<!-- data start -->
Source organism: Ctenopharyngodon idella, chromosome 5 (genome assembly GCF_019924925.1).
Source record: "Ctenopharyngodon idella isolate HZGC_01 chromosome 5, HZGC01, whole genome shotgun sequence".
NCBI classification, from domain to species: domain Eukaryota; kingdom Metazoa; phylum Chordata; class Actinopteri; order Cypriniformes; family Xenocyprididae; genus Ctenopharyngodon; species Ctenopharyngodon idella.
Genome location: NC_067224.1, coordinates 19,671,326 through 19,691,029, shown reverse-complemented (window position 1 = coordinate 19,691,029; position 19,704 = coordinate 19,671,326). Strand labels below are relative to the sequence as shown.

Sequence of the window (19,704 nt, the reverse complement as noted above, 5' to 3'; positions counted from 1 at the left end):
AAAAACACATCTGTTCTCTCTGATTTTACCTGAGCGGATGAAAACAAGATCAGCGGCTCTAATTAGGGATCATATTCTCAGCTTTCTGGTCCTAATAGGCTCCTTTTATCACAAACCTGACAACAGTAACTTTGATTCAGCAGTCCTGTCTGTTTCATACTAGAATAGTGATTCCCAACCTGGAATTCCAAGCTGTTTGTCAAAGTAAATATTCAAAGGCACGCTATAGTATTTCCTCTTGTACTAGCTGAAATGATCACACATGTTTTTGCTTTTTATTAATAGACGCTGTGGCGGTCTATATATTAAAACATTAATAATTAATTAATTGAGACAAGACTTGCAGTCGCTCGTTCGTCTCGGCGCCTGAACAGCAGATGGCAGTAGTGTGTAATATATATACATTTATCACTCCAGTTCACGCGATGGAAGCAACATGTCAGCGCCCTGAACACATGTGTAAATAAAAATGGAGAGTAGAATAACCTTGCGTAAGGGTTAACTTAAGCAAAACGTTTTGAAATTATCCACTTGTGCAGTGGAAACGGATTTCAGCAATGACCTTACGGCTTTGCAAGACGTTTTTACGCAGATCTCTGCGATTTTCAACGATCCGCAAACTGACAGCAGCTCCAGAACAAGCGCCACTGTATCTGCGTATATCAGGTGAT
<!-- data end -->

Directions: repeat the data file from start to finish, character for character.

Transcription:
Source organism: Ctenopharyngodon idella, chromosome 5 (genome assembly GCF_019924925.1).
Source record: "Ctenopharyngodon idella isolate HZGC_01 chromosome 5, HZGC01, whole genome shotgun sequence".
NCBI classification, from domain to species: domain Eukaryota; kingdom Metazoa; phylum Chordata; class Actinopteri; order Cypriniformes; family Xenocyprididae; genus Ctenopharyngodon; species Ctenopharyngodon idella.
Genome location: NC_067224.1, coordinates 19,671,326 through 19,691,029, shown reverse-complemented (window position 1 = coordinate 19,691,029; position 19,704 = coordinate 19,671,326). Strand labels below are relative to the sequence as shown.

Sequence of the window (19,704 nt, the reverse complement as noted above, 5' to 3'; positions counted from 1 at the left end):
AAAAACACATCTGTTCTCTCTGATTTTACCTGAGCGGATGAAAACAAGATCAGCGGCTCTAATTAGGGATCATATTCTCAGCTTTCTGGTCCTAATAGGCTCCTTTTATCACAAACCTGACAACAGTAACTTTGATTCAGCAGTCCTGTCTGTTTCATACTAGAATAGTGATTCCCAACCTGGAATTCCAAGCTGTTTGTCAAAGTAAATATTCAAAGGCACGCTATAGTATTTCCTCTTGTACTAGCTGAAATGATCACACATGTTTTTGCTTTTTATTAATAGACGCTGTGGCGGTCTATATATTAAAACATTAATAATTAATTAATTGAGACAAGACTTGCAGTCGCTCGTTCGTCTCGGCGCCTGAACAGCAGATGGCAGTAGTGTGTAATATATATACATTTATCACTCCAGTTCACGCGATGGAAGCAACATGTCAGCGCCCTGAACACATGTGTAAATAAAAATGGAGAGTAGAATAACCTTGCGTAAGGGTTAACTTAAGCAAAACGTTTTGAAATTATCCACTTGTGCAGTGGAAACGGATTTCAGCAATGACCTTACGGCTTTGCAAGACGTTTTTACGCAGATCTCTGCGATTTTCAACGATCCGCAAACTGACAGCAGCTCCAGAACAAGCGCCACTGTATCTGCGTATATCAGGTGAT